New research from InfluenceMap has tracked intensive lobbying by EU trade associations representing finance and industry, on the taxonomy process. The aim of this lobbying has been to water down this key pillar of the European Union’s sustainable finance policy, which is designed to establish a framework for classifying sustainable investment. This may jeopardize the European Commission's plan to fight false and misleading sustainability claims by the private sector, at a time when genuine impact is needed from finance on key issues like climate change.
InfluenceMap's research also assessed 50 of the largest financial groups in Europe, finding only a small group of companies (led by Aviva, Groupe BPCE, BNP Paribas, BBVA, AXA and Allianz) to have actively and transparently supported the taxonomy. Most companies (37 out of 50) have either not engaged directly with the taxonomy or have not engaged with the taxonomy transparently. 15 of these financial groups made only ‘top-line’ supportive statements. Despite this, nearly all (49 out of 50) retain memberships to EU trade associations that have lobbied against a progressive or stringent approach to the taxonomy.
InfluenceMap’s analysis of the taxonomy lobbying process involved the examination of publicly available disclosures across seven data categories (websites and position papers, social media, CDP disclosures, regulatory disclosures (i.e. consultations), media reporting, CEO communications and financial disclosures). It is possible that companies and trade associations will have engaged in ways that cannot be captured by such disclosures. However, the assessment of the 72 entities involved the scoring of hundreds of evidence pieces, logged online, and aggregated using an algorithm to derive metrics indicative of corporate and trade association behavior towards the taxonomy process.
EU trade associations representing the finance sector, led by the European Fund and Asset Management Association (EFAMA), the Association for Financial Markets in Europe (AFME), the European Banking Federation (EBF) and EuropeanIssuers, have pushed for a voluntary approach to the taxonomy, restricted only to products marketed as sustainable. While opposing a ‘brown’ taxonomy, financial sector lobby groups have pushed against a strict classification approach for green investments, instead advocating for potentially less stringent methods for assessing sustainability based on relative market performance or ‘in-transition’ activities.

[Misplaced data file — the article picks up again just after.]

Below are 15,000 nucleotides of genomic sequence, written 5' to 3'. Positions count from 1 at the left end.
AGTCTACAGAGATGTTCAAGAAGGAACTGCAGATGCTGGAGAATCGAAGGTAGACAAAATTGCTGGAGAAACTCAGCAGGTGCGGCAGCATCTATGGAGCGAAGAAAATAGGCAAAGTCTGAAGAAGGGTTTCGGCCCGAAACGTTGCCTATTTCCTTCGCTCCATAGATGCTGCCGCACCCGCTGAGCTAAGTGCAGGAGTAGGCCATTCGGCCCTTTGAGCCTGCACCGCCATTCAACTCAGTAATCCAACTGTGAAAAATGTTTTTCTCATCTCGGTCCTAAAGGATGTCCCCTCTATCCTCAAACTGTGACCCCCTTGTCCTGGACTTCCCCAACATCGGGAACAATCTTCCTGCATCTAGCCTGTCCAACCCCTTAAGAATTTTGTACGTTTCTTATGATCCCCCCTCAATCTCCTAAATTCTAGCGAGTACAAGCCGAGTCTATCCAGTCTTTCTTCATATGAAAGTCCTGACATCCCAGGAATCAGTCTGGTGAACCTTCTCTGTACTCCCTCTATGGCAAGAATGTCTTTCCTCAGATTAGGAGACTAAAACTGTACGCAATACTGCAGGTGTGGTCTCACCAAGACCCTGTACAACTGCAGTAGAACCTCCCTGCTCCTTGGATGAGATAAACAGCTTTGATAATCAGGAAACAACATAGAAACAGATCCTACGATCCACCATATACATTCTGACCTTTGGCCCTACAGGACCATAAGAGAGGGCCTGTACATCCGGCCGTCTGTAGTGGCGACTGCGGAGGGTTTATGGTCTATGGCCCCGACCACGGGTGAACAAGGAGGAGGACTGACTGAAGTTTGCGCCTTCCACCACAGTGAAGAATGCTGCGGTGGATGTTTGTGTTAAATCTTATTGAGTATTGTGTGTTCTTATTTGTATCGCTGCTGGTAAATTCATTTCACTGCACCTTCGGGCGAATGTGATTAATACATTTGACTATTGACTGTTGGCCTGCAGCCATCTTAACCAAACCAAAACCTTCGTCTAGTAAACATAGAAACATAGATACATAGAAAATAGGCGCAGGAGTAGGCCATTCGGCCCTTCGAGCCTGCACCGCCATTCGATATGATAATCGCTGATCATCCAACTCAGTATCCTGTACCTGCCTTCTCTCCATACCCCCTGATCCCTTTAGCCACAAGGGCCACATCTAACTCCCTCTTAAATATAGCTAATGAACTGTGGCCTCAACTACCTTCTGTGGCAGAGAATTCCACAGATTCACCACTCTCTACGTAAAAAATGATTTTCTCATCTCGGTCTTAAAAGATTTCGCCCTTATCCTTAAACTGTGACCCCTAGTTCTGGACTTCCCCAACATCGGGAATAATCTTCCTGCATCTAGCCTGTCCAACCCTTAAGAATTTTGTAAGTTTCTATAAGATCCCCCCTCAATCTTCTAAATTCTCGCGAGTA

The taxonomy has also faced heavy lobbying by EU trade associations representing industry - particularly the gas and nuclear sectors - keen to ensure their products are classified as green. Oil and gas sector groups Eurogas, GasNaturally, the International Association of Oil and Gas Producers and FuelsEurope, have all lobbied the policy, pushing to weaken climate criteria to include economic activities like unabated natural gas combustion. In November 2019, financial sector trade associations AFME and EBF aligned themselves with the gas sector's positions, advocating for weaker climate criteria for electricity production to ensure the inclusion of natural gas under a ‘green’ taxonomy.
The policy has also seen opposition from international business trade associations, seemingly concerned at the global implications of an ambitious EU taxonomy. The Japan Business Federation (Keidanren) released a highly oppositional position paper in September 2019 suggesting the taxonomy could “(destabilize) international financial markets.” International financial trade association, the Institute of International Finance (IFF), has also engaged with the European Commission, arguing against what it calls "very ambitious and potentially unrealistic criteria… particularly for the production of electricity from hydropower and gas combustion.”